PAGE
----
Re-release of “Miami Connection” proves to be guilty pleasure

Andrew Marvin

Contributing Writer

There’s an odd, undefinable allure to the idea of a movie being so bad that it’s good. Why do we enjoy some bad movies but not others? For that matter, why do we enjoy some bad movies at all? Why “The Room” and not “The Lone Ranger?” I think that I have the answer: heart. If a movie has heart, we can enjoy it. A horrible movie can become a cultural landmark if it is made with the best intentions, even if it is not well-made. Maybe that is why “Miami Connection” is such a good “bad” movie: it was made as a passion project, and that passion shows. If our appreciation of certain movies is a measure of the degree to which they affect us, then this might accidentally be the worst masterpiece in the history of cinema.

The title can be a bit misleading. Let’s ignore the lack of articles and go straight to the first word: “Miami.” This movie doesn’t take place in Miami—at least, I don’t think it does. It takes place in Orlando, which in the scheme of things is close, but still not Miami. “Connection” implies some sort of coherence, which this movie also lacks. I’m not sure that you need coherence when the synopsis contains the phrase “roundhouse wreck-wave of crime-crushing justice.” The official summary isn’t much help past that, so I’ll try to decode the plot for your convenience:

A gang of motorcycle ninjas are terrorizing Florida and peddling what one character calls the “stupid cocaine.” They are somehow connected to a gang of bikers who are recruited by a band of newly-unemployed rockers to take down Dragon Sound: a synth-rock band comprised of Taekwondo-practicing college students. When Dragon Sound is attacked by the biker gang, they find themselves wrapped up in the conspiracy and must unleash the aforementioned roundhouse wreck-wave of crime-crushing justice on the syndicate. Looking back on that paragraph, I think that the most astounding thing about it is that I didn’t make any of it up. Even better, it takes itself completely seriously despite the bizarre story.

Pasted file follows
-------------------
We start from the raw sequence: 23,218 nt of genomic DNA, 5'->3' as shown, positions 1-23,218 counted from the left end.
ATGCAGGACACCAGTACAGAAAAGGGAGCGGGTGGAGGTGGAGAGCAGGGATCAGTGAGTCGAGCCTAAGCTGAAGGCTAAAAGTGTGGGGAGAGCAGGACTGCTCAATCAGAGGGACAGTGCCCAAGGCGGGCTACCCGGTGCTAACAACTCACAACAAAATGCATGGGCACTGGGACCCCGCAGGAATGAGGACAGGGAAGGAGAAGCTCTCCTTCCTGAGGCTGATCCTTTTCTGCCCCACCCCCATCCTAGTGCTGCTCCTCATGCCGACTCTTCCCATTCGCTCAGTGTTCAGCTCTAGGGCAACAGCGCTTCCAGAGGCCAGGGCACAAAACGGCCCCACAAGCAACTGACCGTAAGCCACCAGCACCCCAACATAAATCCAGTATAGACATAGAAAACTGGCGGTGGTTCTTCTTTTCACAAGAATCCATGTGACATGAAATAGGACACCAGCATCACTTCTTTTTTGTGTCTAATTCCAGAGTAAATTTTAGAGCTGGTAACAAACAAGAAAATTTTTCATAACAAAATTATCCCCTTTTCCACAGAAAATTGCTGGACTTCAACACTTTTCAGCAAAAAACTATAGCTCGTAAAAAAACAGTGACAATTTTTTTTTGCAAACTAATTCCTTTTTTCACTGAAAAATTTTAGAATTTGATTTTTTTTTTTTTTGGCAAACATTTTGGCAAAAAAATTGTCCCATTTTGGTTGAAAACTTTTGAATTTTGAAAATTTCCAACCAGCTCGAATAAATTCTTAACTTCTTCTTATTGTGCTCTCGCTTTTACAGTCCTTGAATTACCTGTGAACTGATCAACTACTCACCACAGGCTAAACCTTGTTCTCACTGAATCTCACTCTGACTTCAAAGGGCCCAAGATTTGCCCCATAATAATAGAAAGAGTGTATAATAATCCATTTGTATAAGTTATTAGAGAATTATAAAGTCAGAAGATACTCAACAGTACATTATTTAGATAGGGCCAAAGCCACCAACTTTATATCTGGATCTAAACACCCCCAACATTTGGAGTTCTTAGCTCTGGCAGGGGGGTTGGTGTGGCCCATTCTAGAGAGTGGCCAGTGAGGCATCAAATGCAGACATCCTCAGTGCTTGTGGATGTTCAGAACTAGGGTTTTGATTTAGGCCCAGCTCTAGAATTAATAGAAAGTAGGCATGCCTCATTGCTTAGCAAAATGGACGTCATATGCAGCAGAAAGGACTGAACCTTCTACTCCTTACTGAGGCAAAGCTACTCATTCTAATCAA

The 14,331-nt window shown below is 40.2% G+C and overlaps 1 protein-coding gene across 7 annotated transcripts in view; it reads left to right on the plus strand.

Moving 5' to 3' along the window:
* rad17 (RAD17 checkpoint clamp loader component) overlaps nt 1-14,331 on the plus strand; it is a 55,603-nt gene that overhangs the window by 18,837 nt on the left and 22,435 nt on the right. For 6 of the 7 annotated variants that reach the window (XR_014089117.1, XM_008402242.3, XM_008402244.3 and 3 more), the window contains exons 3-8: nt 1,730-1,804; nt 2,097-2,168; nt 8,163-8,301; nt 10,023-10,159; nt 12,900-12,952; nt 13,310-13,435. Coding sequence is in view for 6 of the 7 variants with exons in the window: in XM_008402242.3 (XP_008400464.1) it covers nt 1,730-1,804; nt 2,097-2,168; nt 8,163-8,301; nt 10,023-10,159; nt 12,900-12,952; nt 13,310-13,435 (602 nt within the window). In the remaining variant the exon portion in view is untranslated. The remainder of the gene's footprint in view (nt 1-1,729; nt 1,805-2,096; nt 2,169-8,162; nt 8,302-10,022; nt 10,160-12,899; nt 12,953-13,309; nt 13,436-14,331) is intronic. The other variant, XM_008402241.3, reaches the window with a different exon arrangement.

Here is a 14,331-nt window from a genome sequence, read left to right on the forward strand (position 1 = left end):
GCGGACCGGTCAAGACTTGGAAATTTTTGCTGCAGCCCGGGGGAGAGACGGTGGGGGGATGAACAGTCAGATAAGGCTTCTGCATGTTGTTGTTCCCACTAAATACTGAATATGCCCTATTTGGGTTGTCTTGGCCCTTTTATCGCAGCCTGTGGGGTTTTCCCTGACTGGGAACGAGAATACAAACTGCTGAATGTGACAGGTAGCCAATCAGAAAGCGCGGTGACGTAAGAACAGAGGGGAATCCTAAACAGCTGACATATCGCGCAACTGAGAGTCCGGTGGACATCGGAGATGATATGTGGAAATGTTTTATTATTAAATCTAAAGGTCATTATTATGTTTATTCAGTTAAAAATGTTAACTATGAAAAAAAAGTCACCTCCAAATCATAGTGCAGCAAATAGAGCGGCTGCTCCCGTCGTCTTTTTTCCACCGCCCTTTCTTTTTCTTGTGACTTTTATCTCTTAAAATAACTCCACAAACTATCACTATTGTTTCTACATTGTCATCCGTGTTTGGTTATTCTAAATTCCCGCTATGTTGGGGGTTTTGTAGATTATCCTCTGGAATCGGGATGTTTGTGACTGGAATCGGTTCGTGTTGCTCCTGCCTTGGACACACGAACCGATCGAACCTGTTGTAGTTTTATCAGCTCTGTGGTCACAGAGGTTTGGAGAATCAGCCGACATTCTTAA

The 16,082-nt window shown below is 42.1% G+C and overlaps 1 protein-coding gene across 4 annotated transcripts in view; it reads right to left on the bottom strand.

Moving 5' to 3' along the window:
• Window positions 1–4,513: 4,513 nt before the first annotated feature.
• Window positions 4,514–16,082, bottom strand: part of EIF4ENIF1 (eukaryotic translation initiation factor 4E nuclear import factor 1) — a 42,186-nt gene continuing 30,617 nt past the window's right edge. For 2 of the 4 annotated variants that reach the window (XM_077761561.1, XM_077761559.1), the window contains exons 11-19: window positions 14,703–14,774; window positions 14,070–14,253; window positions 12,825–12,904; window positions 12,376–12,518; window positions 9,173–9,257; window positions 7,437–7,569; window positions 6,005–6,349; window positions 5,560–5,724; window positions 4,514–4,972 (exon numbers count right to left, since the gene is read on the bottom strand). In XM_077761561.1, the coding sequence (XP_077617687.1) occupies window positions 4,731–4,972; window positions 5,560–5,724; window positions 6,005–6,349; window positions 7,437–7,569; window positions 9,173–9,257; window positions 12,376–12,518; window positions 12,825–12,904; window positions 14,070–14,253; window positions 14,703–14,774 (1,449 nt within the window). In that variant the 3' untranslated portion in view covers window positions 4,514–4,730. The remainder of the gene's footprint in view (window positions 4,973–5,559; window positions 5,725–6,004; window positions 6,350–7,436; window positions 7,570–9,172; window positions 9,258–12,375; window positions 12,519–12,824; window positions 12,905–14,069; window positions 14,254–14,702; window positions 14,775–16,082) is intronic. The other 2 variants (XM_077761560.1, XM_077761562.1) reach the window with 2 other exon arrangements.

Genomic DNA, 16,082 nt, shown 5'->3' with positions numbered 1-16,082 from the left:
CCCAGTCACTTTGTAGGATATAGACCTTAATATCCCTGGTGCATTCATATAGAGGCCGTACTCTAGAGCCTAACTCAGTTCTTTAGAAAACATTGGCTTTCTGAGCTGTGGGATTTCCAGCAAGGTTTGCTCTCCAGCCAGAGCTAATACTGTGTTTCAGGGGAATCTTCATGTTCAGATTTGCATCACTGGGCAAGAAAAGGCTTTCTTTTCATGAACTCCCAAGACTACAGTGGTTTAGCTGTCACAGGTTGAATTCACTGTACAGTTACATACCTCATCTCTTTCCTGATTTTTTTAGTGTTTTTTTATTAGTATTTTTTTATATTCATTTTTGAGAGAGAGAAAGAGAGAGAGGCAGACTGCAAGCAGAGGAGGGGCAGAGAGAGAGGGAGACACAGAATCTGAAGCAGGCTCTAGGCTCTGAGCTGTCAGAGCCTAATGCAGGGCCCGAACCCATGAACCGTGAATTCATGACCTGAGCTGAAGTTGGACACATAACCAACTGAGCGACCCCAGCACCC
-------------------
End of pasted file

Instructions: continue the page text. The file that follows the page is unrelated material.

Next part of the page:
The plot isn’t important, though. What is important is that when “Miami Connection” gets rolling, it rolls off the rails, past the moon, and into the stars. People fight not because it makes sense for them to fight, but because this is the kind of movie where people should fight for no reason. These fights are all gloriously cheesy. For instance, the scene where Dragon Sound’s token black guy pops out of a barrel and brains a thug with a piece of rebar in a move worthy of Scooby-Doo, or when a hillbilly dances around one band member only to have his jaw pulverized. Grandmaster Y.K. Kim (the star, co-director, co-writer, and producer) takes great pride in the fact that the fights are all live-action, as are the two songs that Dragon Sound performs. One is called “Against the Ninja,” and the other is called “Friends,” and both are worth the price of admission alone.

When everything is so low-quality, why is “Miami Connection” worth watching? I’ve come to the conclusion that it’s because of the infectious positivity pervading the movie. There’s no way to watch this and not appreciate the sheer amount of effort that Kim put into it as well as the message that he tries to convey without much success. As a helpful title card informs us at the end of the movie: “Only through the elimination of violence can we achieve world peace.” “Miami Connection” is fundamentally a feel-good movie even though it features a body count somewhere in the hundreds. There’s something stupidly endearing about it, something charmingly naïve, and against all odds, it is a truly enjoyable movie.

This movie was released in 1987 and recently re-released after 25 years of obscurity. Since I doubt that this will play at any local theater, you can either stream it on Netflix or order it from Drafthouse Films on DVD.

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